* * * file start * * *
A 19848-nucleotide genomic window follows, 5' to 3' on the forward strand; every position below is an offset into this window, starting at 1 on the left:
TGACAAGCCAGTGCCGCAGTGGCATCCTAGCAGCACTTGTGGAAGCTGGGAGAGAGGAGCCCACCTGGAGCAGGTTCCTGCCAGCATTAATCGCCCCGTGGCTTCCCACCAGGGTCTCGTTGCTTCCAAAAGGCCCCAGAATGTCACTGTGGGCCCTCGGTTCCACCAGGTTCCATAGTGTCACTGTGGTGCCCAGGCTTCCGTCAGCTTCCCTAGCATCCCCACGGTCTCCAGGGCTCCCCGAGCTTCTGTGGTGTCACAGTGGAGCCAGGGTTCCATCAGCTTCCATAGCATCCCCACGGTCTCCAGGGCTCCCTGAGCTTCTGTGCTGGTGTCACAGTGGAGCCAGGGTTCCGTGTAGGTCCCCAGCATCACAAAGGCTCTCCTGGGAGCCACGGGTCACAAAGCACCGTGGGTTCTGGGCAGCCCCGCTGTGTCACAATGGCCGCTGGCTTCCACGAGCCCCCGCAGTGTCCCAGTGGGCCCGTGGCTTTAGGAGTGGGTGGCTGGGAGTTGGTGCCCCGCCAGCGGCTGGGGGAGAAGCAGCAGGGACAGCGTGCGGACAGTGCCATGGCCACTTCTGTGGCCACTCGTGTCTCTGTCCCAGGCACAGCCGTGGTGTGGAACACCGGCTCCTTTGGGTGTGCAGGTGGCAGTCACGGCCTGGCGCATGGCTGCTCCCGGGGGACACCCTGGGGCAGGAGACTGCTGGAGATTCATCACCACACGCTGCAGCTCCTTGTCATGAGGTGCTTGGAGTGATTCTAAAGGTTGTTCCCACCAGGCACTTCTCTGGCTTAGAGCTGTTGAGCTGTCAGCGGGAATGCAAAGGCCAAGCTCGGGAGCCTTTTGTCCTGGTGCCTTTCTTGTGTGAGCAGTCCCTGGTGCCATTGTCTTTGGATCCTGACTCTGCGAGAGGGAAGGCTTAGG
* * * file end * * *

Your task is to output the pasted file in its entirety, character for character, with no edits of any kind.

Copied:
A 19848-nucleotide genomic window follows, 5' to 3' on the forward strand; every position below is an offset into this window, starting at 1 on the left:
TGACAAGCCAGTGCCGCAGTGGCATCCTAGCAGCACTTGTGGAAGCTGGGAGAGAGGAGCCCACCTGGAGCAGGTTCCTGCCAGCATTAATCGCCCCGTGGCTTCCCACCAGGGTCTCGTTGCTTCCAAAAGGCCCCAGAATGTCACTGTGGGCCCTCGGTTCCACCAGGTTCCATAGTGTCACTGTGGTGCCCAGGCTTCCGTCAGCTTCCCTAGCATCCCCACGGTCTCCAGGGCTCCCCGAGCTTCTGTGGTGTCACAGTGGAGCCAGGGTTCCATCAGCTTCCATAGCATCCCCACGGTCTCCAGGGCTCCCTGAGCTTCTGTGCTGGTGTCACAGTGGAGCCAGGGTTCCGTGTAGGTCCCCAGCATCACAAAGGCTCTCCTGGGAGCCACGGGTCACAAAGCACCGTGGGTTCTGGGCAGCCCCGCTGTGTCACAATGGCCGCTGGCTTCCACGAGCCCCCGCAGTGTCCCAGTGGGCCCGTGGCTTTAGGAGTGGGTGGCTGGGAGTTGGTGCCCCGCCAGCGGCTGGGGGAGAAGCAGCAGGGACAGCGTGCGGACAGTGCCATGGCCACTTCTGTGGCCACTCGTGTCTCTGTCCCAGGCACAGCCGTGGTGTGGAACACCGGCTCCTTTGGGTGTGCAGGTGGCAGTCACGGCCTGGCGCATGGCTGCTCCCGGGGGACACCCTGGGGCAGGAGACTGCTGGAGATTCATCACCACACGCTGCAGCTCCTTGTCATGAGGTGCTTGGAGTGATTCTAAAGGTTGTTCCCACCAGGCACTTCTCTGGCTTAGAGCTGTTGAGCTGTCAGCGGGAATGCAAAGGCCAAGCTCGGGAGCCTTTTGTCCTGGTGCCTTTCTTGTGTGAGCAGTCCCTGGTGCCATTGTCTTTGGATCCTGACTCTGCGAGAGGGAAGGCTTAGG